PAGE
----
Decasia Live

Unthinking indulgence is the easiest way to sink avant-garde art, but does that mean violently decayed films of long-gone camel crossings are automatically overwrought?

Decasia Live

Decasia Live

City: New York, NY
Venue: Angel Orensanz Center
Date: 2007-01-25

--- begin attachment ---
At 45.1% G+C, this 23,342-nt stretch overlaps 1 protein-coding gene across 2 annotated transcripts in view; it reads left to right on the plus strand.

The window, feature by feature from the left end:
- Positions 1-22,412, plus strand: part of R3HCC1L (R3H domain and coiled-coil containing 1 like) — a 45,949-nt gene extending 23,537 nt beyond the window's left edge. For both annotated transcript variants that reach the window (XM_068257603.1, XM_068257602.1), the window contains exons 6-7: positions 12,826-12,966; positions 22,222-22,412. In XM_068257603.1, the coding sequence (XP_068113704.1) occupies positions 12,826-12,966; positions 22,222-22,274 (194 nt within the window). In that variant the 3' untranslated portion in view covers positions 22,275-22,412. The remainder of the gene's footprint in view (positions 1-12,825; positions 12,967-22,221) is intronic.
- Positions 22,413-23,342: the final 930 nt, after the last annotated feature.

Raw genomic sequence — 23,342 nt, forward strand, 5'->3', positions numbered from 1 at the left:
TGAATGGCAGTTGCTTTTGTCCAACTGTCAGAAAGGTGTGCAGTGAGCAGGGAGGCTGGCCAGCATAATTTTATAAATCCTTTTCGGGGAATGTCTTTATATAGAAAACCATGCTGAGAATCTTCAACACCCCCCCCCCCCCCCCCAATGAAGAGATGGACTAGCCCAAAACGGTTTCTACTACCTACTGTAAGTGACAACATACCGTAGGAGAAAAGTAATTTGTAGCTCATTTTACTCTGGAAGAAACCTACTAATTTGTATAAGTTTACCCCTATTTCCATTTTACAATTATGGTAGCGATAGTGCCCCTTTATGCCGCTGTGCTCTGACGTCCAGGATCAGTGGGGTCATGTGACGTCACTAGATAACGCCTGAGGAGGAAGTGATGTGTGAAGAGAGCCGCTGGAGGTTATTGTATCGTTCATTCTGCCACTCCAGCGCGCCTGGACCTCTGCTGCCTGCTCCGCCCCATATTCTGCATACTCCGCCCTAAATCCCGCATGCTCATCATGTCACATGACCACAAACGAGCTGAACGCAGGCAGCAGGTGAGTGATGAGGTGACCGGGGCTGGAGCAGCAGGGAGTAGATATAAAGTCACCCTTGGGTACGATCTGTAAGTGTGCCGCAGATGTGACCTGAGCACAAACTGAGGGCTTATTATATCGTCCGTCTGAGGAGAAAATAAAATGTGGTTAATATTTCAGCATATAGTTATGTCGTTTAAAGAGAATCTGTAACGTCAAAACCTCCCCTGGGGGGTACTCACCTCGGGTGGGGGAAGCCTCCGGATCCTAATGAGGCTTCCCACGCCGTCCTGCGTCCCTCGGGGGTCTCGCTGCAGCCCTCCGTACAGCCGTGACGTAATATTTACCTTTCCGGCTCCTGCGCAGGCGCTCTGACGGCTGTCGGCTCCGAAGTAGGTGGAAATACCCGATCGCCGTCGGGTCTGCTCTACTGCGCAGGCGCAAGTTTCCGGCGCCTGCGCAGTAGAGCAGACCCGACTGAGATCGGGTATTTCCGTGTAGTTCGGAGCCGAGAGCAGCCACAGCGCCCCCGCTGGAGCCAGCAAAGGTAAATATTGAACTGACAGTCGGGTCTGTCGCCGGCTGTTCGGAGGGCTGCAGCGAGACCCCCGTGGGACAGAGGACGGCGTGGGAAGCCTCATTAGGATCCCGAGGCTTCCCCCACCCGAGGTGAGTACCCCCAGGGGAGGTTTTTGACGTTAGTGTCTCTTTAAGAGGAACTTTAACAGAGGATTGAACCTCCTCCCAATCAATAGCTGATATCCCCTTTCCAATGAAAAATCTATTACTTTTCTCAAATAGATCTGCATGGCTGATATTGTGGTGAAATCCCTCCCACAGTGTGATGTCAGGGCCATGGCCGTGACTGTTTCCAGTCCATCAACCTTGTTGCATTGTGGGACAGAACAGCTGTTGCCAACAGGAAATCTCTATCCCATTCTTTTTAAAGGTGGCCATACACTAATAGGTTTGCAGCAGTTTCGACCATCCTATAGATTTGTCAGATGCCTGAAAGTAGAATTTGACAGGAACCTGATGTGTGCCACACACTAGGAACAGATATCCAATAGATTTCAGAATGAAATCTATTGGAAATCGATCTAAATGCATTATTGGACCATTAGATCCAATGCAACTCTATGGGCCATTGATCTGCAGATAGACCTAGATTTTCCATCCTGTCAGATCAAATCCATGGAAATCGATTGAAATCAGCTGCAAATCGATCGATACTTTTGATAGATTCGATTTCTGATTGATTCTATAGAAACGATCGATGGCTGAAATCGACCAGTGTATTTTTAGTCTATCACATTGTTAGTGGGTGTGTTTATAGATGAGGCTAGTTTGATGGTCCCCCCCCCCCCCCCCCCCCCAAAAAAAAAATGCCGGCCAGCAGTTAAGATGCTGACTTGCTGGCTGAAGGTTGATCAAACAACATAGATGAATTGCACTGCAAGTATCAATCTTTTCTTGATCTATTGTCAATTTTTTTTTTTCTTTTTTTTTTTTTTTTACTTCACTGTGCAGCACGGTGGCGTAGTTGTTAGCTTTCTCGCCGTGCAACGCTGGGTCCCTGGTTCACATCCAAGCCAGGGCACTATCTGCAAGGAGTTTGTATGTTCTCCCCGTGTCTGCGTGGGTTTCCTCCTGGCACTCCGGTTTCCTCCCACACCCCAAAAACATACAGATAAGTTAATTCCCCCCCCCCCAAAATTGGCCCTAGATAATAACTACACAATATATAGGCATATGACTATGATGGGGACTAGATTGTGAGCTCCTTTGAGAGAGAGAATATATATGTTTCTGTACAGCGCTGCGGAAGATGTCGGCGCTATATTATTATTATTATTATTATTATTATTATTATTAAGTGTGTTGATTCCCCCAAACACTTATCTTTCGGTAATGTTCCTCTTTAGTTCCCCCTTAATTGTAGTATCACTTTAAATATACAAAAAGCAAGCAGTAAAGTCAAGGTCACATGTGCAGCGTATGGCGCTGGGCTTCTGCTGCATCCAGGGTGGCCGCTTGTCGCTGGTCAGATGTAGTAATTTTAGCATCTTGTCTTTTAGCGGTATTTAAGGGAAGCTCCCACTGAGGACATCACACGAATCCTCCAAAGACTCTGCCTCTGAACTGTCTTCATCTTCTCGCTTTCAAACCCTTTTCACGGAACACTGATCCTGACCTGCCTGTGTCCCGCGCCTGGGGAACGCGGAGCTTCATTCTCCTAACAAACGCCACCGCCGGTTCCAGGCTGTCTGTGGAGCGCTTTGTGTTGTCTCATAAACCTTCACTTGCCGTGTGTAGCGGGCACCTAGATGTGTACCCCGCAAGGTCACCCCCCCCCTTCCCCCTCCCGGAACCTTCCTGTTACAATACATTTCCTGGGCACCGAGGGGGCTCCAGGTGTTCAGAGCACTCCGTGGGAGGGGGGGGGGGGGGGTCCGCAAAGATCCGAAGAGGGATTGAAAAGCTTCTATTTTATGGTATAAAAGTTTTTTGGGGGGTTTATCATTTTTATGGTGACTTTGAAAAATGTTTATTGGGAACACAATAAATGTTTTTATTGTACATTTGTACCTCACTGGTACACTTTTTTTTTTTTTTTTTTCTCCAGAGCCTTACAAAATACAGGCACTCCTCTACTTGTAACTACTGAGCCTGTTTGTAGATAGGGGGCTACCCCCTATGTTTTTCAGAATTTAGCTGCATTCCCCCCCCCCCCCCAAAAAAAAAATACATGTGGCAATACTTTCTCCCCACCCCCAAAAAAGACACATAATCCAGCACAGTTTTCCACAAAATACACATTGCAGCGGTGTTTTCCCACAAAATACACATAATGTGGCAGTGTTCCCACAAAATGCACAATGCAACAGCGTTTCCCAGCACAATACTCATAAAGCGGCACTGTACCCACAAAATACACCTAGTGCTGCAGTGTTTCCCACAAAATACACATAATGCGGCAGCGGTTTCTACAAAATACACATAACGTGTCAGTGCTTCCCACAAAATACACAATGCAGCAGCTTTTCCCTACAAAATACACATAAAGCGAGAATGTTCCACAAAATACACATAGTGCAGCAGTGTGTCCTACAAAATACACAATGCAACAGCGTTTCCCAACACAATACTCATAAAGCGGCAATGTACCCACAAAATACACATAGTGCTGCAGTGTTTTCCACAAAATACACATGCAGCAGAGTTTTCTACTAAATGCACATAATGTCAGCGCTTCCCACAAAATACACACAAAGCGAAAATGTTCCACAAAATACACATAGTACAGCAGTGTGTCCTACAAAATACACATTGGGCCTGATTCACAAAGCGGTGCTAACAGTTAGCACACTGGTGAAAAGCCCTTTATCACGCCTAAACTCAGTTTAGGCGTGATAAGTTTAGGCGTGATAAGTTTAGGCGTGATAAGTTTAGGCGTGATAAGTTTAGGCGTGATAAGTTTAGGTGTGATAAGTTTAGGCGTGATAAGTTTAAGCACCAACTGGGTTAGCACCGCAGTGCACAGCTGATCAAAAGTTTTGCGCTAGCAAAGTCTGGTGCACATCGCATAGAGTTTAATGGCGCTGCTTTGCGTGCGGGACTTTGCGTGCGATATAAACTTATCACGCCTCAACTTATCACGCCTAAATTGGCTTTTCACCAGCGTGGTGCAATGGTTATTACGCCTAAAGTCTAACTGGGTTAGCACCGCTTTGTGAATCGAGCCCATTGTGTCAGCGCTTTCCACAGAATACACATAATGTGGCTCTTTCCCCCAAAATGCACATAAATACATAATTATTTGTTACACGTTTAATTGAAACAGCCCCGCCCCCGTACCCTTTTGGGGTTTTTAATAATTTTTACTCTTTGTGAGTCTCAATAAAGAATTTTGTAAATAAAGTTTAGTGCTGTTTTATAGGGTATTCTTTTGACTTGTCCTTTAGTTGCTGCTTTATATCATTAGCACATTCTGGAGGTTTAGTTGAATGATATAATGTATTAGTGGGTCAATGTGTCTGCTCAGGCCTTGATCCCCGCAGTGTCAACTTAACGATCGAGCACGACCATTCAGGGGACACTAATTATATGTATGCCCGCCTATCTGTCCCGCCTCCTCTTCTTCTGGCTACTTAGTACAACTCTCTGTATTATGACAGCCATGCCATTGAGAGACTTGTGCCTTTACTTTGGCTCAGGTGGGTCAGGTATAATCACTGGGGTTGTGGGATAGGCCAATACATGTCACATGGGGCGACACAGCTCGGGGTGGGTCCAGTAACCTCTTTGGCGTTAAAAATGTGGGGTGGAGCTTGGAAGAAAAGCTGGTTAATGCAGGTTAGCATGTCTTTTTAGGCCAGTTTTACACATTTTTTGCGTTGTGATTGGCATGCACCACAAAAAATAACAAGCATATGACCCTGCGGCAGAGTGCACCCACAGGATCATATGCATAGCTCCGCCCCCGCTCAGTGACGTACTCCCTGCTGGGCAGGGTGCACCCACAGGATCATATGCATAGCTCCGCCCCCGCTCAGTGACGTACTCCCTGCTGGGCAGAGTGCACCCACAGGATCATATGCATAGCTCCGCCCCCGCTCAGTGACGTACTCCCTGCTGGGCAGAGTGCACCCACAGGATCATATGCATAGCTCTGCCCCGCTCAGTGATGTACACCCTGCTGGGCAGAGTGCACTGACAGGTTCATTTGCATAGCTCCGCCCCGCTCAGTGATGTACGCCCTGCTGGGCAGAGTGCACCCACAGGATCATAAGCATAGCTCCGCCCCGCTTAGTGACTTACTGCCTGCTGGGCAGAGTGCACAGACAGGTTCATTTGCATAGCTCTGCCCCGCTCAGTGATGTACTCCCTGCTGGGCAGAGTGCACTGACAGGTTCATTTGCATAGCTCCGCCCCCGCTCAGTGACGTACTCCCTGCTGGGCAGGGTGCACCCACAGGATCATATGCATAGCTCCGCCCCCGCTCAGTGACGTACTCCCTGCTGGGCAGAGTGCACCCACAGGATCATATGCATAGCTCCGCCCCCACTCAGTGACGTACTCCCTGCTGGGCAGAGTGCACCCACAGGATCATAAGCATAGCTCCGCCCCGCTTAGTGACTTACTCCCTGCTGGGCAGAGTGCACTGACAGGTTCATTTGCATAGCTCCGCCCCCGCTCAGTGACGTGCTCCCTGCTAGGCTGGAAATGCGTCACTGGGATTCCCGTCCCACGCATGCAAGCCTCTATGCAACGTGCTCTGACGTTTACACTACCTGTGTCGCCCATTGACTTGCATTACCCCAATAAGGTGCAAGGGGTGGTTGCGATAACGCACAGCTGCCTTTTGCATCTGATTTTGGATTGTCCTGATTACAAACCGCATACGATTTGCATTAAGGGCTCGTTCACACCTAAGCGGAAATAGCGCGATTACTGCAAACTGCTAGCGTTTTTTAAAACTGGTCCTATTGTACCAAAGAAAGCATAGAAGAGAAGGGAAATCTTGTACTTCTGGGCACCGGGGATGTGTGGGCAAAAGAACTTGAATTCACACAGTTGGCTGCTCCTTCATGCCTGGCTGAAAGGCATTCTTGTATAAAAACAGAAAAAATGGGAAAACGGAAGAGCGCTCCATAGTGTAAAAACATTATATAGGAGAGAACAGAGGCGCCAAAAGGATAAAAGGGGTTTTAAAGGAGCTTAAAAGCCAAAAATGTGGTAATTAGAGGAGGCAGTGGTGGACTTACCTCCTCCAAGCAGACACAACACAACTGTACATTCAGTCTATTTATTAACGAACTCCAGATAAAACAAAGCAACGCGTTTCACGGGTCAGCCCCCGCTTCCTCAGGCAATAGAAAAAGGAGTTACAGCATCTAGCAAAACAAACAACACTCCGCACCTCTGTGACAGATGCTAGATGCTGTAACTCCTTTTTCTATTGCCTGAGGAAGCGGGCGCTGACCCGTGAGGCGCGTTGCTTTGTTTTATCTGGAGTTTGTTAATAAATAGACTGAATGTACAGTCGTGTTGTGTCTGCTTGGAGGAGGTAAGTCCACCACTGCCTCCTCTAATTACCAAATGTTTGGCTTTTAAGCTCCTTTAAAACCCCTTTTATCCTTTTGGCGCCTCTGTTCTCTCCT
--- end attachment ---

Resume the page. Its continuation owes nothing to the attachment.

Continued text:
Indulgence is the most easily misunderstood aspect of avant-garde art. It’s not enough to pile up wildly adventurous ideas -- you have to make them work together. That’s not to say disparate forms can’t sync seamlessly, but without some sense of a grand thematic structure, ambitious art becomes muddled beyond repair, leaving the audience to wander. That’s all well and good if confusion is your conceit, but not if you’re actually trying to say something. So where does that leave someone who wants to show violently decayed footage of long-dead Indians and camel crossings on screens in an old synagogue as an orchestra plays a strange and elusive live score? Walking a fine line indeed. Envisioned by composer Michael Gordon and filmmaker Bill Morrison with the help of a number of other artists, Decasia Live is an interdisciplinary art piece which pairs a wildly avant-garde score with visual montages of exotic, decaying footage. And when I say “decaying,” I mean it quite literally: the images -- taken from old stock footage -- have begun to melt away with age and oxidation. Saving them from utter desolation, Morrison captured the distressed black-and-white scenes in their various states of decay, creating an unrelated series of psychedelic montages that melt in on themselves. Needless to say, Decasia is an inspired idea, but, as I make my way towards the art space where tonight’s site-specific presentation will be performed, I still have my doubts: this will either be a stroke of artistic genius or a painfully executed act of over-indulgence. One or the other. There’s no in-between. As I enter the Angel Orensanz Center -- a repurposed 19th-century synagogue abandoned in the slow dissolve of New York’s Yiddish Lower East Side -- I’m struck by a sense of exulcerated history. By art-space standards, things look just fine, but that doesn’t stave one’s sense of the synagogue’s decay. Long, tan-grey arches reach above the great, open heights of the main hall, crisscrossing the peeling blue of the dome’s ceiling. The once-grand bimah and backing altar are also damaged -- not rusted or broken so much as dissolving, paint flecking in rude, unmanaged lines. A patchwork of threadbare rugs has been haphazardly placed along the floor of the enormous room. Intersecting at random, the rugs' overlaps create bunches, bumps that give the illusion of waves in an untamed sea of material. Sitting cross-legged on a small patch in a corner, I rest my back against a large speaker, one of several subwoofers surrounding the main room. Taking a cue from others sprawled out on the carpets, I place my hands behind my head and lean back, staring at the 13 surrounding screens. Each of the long drapes hangs well above my head, shielding the balconies behind. * * * BOOM! I’m woken from a momentary power-nap -- these things happen when you find yourself staring into the dome of an old synagogue -- by an explosion of sound. To say it radiates through me is an absolute truth: I’m shaken by the speaker at my back and fall forward, awkwardly crawling to the floor. Led by a matronly woman with fire-engine red hair, a small group of musicians has taken the pulpit. Surely they can’t be making all this racket? It’s a moment before I realize that the vast center of the room is surrounded, and that the majority of the Manhattan School of Music’s massive TACTUS Contemporary Ensemble’s members are hiding behind the screens. While I can only see momentary flits of their faces through the canvas, I can feel the full-bodied sound of their 55-piece orchestra as light bangs begin to square off against the soft mew of strings.